|Lethal Weapon (Director's Cut)|
|Written by Abbie Bernstein|
|Tuesday, 06 June 2000|
For those who can’t remember, the title of ‘Lethal Weapon’ does not refer to a gun, a bomb or a motor vehicle. It also didn’t – at the time of its 1987 original theatrical release - refer to the three official sequels that followed, let alone the copycat buddy-action genre flicks that sprang up in its wake.
No, the nominal title item in the original ‘Lethal Weapon’ is Mel Gibson’s suicidal cop Martin Riggs, introduced here as a man with nothing to lose. When he’s not sticking a gun in his mouth, Riggs is constantly putting himself in the line of fire in order to bust bad guys. Roger Murtaugh (Danny Glover), on the other hand, is a perfectly good cop, but far more cautious. A family man with a loving wife and three kids, he’s got a lot to lose. Naturally, he’s appalled when he’s partnered with Riggs, but the two men gradually bond while looking into what turns out to be a very volatile case.
The plot could fit tidily into any number of ‘Miami Vice’ episodes. What makes ‘Lethal Weapon’ sparkle – on initial and repeat viewing – is, first of all, the powerful chemistry between Gibson and Glover. This is made possible at every turn by Shane Black’s never-a-dull-moment script and Richard Donner’s pedal-to-the-metal direction. The proof of the film’s effectiveness is that so many sequences make such strong impressions.
Soundwise, the 5.1 DVD is filled with strong demo scenes (although there are more definitive films out there if your sole purpose in watching is to check out your system). There’s a good, subtle bit in Chapter 3 that’s outside the scope of normal audio checks: when Riggs is listening to his TV, it momentarily seems like there’s a problem with the DVD’s sound. This lasts until Riggs destroys his TV set in a fit of anger, providing an immediate and impressive contrast with the clear ambient sound that reigns in the near-silence that follows. Chapter 4 and 6 have good, specific gunshot sounds, and Chapter 21 surprises us with a very dimensional explosion. Chapter 26 and 27 throw in the kitchen sink in terms of urban combat sounds (even though the sequence takes place in the desert), with gunfire of a variety of calibers, helicopter rotors and engines and exploding cars.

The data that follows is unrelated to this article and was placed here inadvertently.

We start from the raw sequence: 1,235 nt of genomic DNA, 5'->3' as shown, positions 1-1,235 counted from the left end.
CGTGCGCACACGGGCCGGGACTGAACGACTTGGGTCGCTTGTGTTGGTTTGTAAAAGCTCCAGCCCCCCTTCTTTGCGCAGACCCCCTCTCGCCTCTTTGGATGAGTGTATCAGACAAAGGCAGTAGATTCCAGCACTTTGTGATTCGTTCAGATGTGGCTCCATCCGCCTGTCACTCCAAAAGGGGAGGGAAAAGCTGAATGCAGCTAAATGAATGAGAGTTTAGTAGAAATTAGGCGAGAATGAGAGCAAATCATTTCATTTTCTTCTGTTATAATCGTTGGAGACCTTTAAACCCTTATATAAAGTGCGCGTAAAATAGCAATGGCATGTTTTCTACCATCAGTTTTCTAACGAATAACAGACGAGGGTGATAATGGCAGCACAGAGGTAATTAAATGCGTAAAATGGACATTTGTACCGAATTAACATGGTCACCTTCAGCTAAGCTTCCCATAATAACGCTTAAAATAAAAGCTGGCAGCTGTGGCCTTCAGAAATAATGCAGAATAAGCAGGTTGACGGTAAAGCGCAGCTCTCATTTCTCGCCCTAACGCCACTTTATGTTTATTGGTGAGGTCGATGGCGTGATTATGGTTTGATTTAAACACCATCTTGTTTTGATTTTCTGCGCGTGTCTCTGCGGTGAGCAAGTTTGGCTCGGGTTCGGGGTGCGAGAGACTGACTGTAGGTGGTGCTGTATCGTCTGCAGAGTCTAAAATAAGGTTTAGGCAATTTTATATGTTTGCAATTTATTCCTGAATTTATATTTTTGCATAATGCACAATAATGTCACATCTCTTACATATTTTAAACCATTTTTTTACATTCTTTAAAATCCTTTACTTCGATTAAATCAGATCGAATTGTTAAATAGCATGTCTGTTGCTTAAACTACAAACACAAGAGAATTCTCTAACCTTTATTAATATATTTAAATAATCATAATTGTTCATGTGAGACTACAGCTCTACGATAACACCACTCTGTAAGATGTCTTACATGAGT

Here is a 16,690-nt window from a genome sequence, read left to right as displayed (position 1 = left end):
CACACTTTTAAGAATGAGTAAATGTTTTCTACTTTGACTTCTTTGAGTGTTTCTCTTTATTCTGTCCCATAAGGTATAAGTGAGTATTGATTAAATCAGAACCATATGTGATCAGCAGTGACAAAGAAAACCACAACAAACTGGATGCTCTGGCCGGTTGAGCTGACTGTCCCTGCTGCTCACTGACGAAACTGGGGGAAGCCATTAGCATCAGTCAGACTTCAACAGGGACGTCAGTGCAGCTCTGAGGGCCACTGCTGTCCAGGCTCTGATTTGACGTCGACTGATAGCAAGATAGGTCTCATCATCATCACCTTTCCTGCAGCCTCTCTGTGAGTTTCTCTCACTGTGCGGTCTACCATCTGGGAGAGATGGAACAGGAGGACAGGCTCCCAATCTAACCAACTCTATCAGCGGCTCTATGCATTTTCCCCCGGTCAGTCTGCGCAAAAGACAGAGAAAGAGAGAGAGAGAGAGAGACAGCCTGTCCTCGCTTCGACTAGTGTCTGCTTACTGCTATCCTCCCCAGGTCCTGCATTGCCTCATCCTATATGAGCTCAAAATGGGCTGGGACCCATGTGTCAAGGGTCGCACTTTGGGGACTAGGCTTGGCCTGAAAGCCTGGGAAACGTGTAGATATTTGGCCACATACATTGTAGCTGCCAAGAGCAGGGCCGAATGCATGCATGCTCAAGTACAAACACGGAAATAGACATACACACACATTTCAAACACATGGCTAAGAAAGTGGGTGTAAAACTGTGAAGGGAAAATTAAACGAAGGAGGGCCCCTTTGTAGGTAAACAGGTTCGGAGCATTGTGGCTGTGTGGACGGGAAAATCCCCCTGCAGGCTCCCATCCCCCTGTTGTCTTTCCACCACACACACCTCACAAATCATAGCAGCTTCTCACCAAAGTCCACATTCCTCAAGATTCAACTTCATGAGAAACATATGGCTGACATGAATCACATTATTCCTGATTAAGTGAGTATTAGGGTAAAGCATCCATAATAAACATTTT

This DVD is the director’s cut, which has seven minutes’ worth of footage that wasn’t in either the theatrical or previous home video releases. The new footage is incorporated into the film rather than as a separate "special features" goodie. The film flows seamlessly, demonstrating that the scenes could comfortably have remained in the movie (which runs only 117 minutes even with the additions). On the other hand, if you’ve got the DVD of ‘Lethal Weapon 4,’ you’ve already seen the missing scenes as part of that disk’s bonus material.
One carp here about the ending of ‘Lethal Weapon’ that hasn’t changed over the years. Having the hero get into a huge fistfight with the baddie, with about 50 armed cops (on the hero’s side) standing around watching, just isn’t suspenseful or even especially climactic. However, it doesn’t seem to have put too many folks off of ‘Lethal Weapon’ overall. Nobody can really explain the alchemy of successful filmmaking, but the folks behind this franchise show that they’ve mastered the art of making crowd-pleasers with genuinely likable characters.